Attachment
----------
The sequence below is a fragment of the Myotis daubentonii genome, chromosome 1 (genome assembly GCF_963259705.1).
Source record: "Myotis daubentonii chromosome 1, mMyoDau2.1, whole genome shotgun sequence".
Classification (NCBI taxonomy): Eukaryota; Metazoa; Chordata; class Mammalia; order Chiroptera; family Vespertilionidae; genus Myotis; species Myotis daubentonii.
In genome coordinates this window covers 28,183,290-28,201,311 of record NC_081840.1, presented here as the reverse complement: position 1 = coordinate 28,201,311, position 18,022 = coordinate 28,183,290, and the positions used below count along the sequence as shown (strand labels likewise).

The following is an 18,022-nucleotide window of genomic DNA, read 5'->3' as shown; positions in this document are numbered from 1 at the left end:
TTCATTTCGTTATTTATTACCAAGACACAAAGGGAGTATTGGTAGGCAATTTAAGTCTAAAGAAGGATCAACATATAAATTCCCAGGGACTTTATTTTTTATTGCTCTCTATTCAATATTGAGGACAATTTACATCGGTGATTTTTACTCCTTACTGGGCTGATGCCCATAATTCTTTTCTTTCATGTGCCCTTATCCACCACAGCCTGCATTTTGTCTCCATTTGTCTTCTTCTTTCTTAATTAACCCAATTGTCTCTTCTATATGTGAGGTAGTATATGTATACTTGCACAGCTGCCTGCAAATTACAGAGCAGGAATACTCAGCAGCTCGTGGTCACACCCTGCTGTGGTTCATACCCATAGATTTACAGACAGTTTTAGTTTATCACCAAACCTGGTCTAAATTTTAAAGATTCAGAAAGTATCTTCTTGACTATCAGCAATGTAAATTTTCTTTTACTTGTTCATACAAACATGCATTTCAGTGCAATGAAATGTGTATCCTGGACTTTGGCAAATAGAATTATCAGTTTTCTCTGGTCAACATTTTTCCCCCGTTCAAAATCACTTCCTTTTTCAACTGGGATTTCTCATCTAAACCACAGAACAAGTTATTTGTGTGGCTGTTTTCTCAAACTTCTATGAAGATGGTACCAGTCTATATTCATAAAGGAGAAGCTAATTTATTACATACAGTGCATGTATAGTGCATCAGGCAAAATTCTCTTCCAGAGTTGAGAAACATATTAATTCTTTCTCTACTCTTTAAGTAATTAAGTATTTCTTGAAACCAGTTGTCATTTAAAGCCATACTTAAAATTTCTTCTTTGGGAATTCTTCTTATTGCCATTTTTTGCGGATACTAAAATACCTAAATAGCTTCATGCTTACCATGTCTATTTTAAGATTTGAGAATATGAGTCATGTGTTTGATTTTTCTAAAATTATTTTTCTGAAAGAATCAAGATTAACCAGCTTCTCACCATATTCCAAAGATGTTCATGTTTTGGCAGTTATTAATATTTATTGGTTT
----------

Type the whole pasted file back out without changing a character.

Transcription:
The sequence below is a fragment of the Myotis daubentonii genome, chromosome 1 (genome assembly GCF_963259705.1).
Source record: "Myotis daubentonii chromosome 1, mMyoDau2.1, whole genome shotgun sequence".
Classification (NCBI taxonomy): Eukaryota; Metazoa; Chordata; class Mammalia; order Chiroptera; family Vespertilionidae; genus Myotis; species Myotis daubentonii.
In genome coordinates this window covers 28,183,290-28,201,311 of record NC_081840.1, presented here as the reverse complement: position 1 = coordinate 28,201,311, position 18,022 = coordinate 28,183,290, and the positions used below count along the sequence as shown (strand labels likewise).

The following is an 18,022-nucleotide window of genomic DNA, read 5'->3' as shown; positions in this document are numbered from 1 at the left end:
TTCATTTCGTTATTTATTACCAAGACACAAAGGGAGTATTGGTAGGCAATTTAAGTCTAAAGAAGGATCAACATATAAATTCCCAGGGACTTTATTTTTTATTGCTCTCTATTCAATATTGAGGACAATTTACATCGGTGATTTTTACTCCTTACTGGGCTGATGCCCATAATTCTTTTCTTTCATGTGCCCTTATCCACCACAGCCTGCATTTTGTCTCCATTTGTCTTCTTCTTTCTTAATTAACCCAATTGTCTCTTCTATATGTGAGGTAGTATATGTATACTTGCACAGCTGCCTGCAAATTACAGAGCAGGAATACTCAGCAGCTCGTGGTCACACCCTGCTGTGGTTCATACCCATAGATTTACAGACAGTTTTAGTTTATCACCAAACCTGGTCTAAATTTTAAAGATTCAGAAAGTATCTTCTTGACTATCAGCAATGTAAATTTTCTTTTACTTGTTCATACAAACATGCATTTCAGTGCAATGAAATGTGTATCCTGGACTTTGGCAAATAGAATTATCAGTTTTCTCTGGTCAACATTTTTCCCCCGTTCAAAATCACTTCCTTTTTCAACTGGGATTTCTCATCTAAACCACAGAACAAGTTATTTGTGTGGCTGTTTTCTCAAACTTCTATGAAGATGGTACCAGTCTATATTCATAAAGGAGAAGCTAATTTATTACATACAGTGCATGTATAGTGCATCAGGCAAAATTCTCTTCCAGAGTTGAGAAACATATTAATTCTTTCTCTACTCTTTAAGTAATTAAGTATTTCTTGAAACCAGTTGTCATTTAAAGCCATACTTAAAATTTCTTCTTTGGGAATTCTTCTTATTGCCATTTTTTGCGGATACTAAAATACCTAAATAGCTTCATGCTTACCATGTCTATTTTAAGATTTGAGAATATGAGTCATGTGTTTGATTTTTCTAAAATTATTTTTCTGAAAGAATCAAGATTAACCAGCTTCTCACCATATTCCAAAGATGTTCATGTTTTGGCAGTTATTAATATTTATTGGTTT